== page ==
An investor’s guide to the fine wine auction market
Daniel Eros Carnio, the founder and director of Oenofuture, looks at the best ways to invest in the fine wine auction market.
In Hong Kong this March Sotheby’s is set to auction a fabulous single-owner wine collection with a total estimated value of US$19 million and US$26 million. The highest estimated wine collection ever auctioned in the world is attracting huge media attention for the simple reason that wine auctions are big money these days.
In the last year alone Sotheby’s fine wine auction sales exceeded $100 million, while sales from the personal cellar of Robert Drouhin resulted in a new world auction record for a single bottle of wine with $558,000 paid for Romanée-Conti 1945.
If you’re considering investing in fine wine, it really pays to know the ins and outs of the wine auction world. Savvy investors who pick up young wines when they are released by top name wineries can stand to turn significant profits if they store their purchases in optimum conditions and patiently wait until prices have risen before offering them at auction.
For collectors, too, auctions can open up new opportunities for those in the know. The key advantage of buying wine at auction is that it can give you access to rare wines and older vintages that are no longer widely available on the market.
A Short History Lesson
Fine wine auctions haven’t always been the headline grabbing affairs we’re so used to seeing today. Christie’s was founded by Londoner James Christie whose first auction took place in 1776 and included an eclectic mix of items like over three dozen cases of Bordeaux, a pair of candlesticks, and a feather bed. For centuries wine remained an important category for the auction houses, but could hardly be described as their main focus.
This all began to change in 1994 when the city of New York decided to legalize wine auctions, leading to a booming fine wine auction sales on the other side of the pond. Then in 2008 Hong Kong stepped into the frame just in time to carry the industry through the financial crisis. Today the fine wine auction sales are stronger than ever with London, New York, Paris and Hong Kong all competing to bring in multimillion-dollar sales.
How It Works
If you plan to sell wine from your collection at auction or to pick up some mature wines to add to your cellar, it pays to do your research before you enter the saleroom. Typically an auction house will take a commission of around 10% from the seller and a buyer’s premium of 21-23% of the final sale price.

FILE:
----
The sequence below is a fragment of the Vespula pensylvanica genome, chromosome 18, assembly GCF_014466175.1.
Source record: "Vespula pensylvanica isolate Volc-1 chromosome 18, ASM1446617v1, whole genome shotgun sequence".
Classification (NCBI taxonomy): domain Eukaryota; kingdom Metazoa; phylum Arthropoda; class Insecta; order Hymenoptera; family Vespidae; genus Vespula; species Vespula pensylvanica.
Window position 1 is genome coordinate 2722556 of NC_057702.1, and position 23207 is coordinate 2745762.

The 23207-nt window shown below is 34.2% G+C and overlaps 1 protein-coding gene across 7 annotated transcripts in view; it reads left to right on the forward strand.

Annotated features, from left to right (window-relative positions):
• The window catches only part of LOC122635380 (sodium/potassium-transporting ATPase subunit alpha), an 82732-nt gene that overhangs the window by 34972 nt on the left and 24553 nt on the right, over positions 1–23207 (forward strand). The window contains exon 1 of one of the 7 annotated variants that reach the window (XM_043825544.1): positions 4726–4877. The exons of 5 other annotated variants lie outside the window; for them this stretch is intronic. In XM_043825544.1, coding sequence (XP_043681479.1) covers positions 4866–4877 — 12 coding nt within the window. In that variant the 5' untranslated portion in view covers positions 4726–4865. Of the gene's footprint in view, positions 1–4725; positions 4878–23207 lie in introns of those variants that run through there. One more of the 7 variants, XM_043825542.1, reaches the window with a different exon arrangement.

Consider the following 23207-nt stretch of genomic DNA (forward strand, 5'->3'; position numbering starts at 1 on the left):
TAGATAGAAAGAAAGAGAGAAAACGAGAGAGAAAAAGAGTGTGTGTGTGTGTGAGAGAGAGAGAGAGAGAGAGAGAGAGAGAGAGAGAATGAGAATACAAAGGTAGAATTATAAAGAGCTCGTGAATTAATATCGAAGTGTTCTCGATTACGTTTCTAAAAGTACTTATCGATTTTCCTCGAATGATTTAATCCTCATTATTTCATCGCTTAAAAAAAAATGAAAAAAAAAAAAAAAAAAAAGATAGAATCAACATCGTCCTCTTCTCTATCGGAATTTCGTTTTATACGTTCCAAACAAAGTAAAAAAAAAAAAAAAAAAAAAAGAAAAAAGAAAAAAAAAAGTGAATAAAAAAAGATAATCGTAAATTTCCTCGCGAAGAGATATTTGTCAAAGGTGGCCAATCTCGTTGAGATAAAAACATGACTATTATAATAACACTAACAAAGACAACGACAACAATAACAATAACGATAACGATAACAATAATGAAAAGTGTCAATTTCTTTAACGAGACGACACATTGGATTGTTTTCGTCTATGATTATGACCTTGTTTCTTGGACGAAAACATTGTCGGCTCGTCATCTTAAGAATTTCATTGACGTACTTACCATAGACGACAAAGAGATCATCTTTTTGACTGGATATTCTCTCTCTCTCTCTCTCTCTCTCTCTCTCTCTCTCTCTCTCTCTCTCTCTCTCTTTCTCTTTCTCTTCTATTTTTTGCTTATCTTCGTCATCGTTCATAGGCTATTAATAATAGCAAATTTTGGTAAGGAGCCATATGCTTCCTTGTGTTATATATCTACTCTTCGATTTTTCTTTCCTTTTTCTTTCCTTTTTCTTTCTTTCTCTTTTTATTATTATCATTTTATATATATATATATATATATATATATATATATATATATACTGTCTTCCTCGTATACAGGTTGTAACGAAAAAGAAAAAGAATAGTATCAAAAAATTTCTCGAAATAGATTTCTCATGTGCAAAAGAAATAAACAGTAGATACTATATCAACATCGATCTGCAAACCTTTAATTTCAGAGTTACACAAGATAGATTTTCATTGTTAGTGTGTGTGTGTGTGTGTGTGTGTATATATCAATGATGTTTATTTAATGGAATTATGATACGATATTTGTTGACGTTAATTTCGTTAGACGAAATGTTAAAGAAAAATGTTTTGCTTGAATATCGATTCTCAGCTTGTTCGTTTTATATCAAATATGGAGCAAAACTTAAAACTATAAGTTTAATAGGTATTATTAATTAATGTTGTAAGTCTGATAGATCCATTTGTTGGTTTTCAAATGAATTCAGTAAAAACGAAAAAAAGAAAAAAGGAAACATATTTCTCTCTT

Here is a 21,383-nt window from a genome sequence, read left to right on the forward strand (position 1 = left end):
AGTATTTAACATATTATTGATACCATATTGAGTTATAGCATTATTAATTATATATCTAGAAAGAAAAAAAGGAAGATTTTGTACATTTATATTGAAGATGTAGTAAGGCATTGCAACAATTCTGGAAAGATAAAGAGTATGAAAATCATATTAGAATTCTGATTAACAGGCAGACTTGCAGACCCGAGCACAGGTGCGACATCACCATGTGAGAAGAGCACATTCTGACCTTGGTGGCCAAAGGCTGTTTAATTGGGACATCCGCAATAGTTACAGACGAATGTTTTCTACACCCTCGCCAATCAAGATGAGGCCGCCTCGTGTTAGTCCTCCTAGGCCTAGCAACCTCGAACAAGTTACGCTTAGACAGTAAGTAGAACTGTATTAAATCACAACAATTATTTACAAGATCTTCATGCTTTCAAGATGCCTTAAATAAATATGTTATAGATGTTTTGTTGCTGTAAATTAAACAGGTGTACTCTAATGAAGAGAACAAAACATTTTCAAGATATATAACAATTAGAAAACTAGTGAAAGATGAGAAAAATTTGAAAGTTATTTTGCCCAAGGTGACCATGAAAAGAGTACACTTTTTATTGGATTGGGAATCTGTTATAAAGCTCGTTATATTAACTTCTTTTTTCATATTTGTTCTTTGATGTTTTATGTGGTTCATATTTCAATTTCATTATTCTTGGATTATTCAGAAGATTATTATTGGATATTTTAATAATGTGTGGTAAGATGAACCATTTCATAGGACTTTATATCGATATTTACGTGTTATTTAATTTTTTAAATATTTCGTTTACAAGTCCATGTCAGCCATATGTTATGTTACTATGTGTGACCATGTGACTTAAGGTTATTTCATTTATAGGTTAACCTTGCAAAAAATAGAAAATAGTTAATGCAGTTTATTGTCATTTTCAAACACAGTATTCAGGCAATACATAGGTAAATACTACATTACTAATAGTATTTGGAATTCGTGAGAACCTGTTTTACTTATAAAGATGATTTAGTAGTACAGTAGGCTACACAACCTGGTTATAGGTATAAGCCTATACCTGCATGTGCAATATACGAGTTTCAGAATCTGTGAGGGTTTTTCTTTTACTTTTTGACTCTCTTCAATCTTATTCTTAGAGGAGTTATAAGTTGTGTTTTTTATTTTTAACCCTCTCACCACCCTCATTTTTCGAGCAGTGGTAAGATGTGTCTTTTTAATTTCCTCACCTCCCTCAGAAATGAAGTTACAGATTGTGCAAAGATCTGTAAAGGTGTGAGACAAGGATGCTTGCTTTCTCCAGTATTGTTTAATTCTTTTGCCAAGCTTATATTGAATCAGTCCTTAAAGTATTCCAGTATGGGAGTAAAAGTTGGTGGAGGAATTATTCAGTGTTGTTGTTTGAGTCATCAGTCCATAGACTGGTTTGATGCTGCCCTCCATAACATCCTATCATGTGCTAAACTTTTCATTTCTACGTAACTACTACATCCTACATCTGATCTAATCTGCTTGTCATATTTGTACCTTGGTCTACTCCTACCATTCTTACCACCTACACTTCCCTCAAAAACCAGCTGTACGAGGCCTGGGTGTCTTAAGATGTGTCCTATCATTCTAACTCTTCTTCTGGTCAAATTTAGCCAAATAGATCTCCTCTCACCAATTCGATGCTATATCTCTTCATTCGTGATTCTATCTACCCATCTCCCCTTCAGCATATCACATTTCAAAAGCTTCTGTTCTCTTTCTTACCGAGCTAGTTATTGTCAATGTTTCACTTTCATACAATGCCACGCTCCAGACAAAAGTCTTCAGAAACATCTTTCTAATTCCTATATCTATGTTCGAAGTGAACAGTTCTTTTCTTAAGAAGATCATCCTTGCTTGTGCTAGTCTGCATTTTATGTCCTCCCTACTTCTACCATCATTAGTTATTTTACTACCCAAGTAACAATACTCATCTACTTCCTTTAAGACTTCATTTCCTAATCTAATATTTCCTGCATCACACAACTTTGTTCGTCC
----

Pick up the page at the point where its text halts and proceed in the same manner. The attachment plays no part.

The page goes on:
This second point is crucial as if you’re buying wines for investment purposes, you’ll want to factor in the buyer’s premium when you’re considering making a bid. You’ll also need to research the market price for each bottle you’re interested in as well as the catalogue estimates to get a feel for any potential bargains.
If you’re buying simply for the pleasure of drinking delicious mature wines, consider bidding on lots with either stained or slightly torn labels which will can be obtained at lower prices while still delivering the same sensational taste as bottles with neater labels. You can also consider mixed lots which include different wines or different vintages of the same wine which often sell for less.
As our world changes and technology becomes increasingly entwined with everything we do, online wine auctions are starting to become big business. Today there are dedicated online auction sites like Bid For Wine as well as regular e-auctions held by major auction houses like Sotheby’s and Christie’s which allow you to raise your virtual paddle from the comfort of your sofa.
As with anything you buy online, though, it is prudent to exercise caution. If rare bottles are being sold at ridiculously low prices, chances are they aren’t what they seem to be or they haven’t been stored correctly. Make sure you do your homework when bidding online and if you’re unsure stick to the bigger auction houses like Christie’s and Sotheby’s to avoid nasty surprises.
Bordeaux Vs. Burgundy and the Rest of the World
One final consideration for investors is the types of wines that typically do well at auction. As with the wider fine wine market, current trends are showing a continued shift away from traditional Bordeaux producers towards Burgundy, Champagne and other wine producing countries like Spain, Italy and the United States.
According to Sotheby’s 2018 Wine Market Report, average auction bottle prices for Burgundy increased by 65% on the previous year and Bordeaux wine sales fell below 50% of the total for the first time as the market continues to broaden. This trend is big news for investors and points to a very bright future for fine wines from alternative regions.
The world of fine wine auctions can initially seem daunting, but they offer fertile ground for both investors looking to sell and collectors looking for rare bottles. Getting involved doesn’t have to be complicated, especially if you’re willing to try online auctions, and the rewards can be immense as demand for certain producers and regions continues to grow and grow.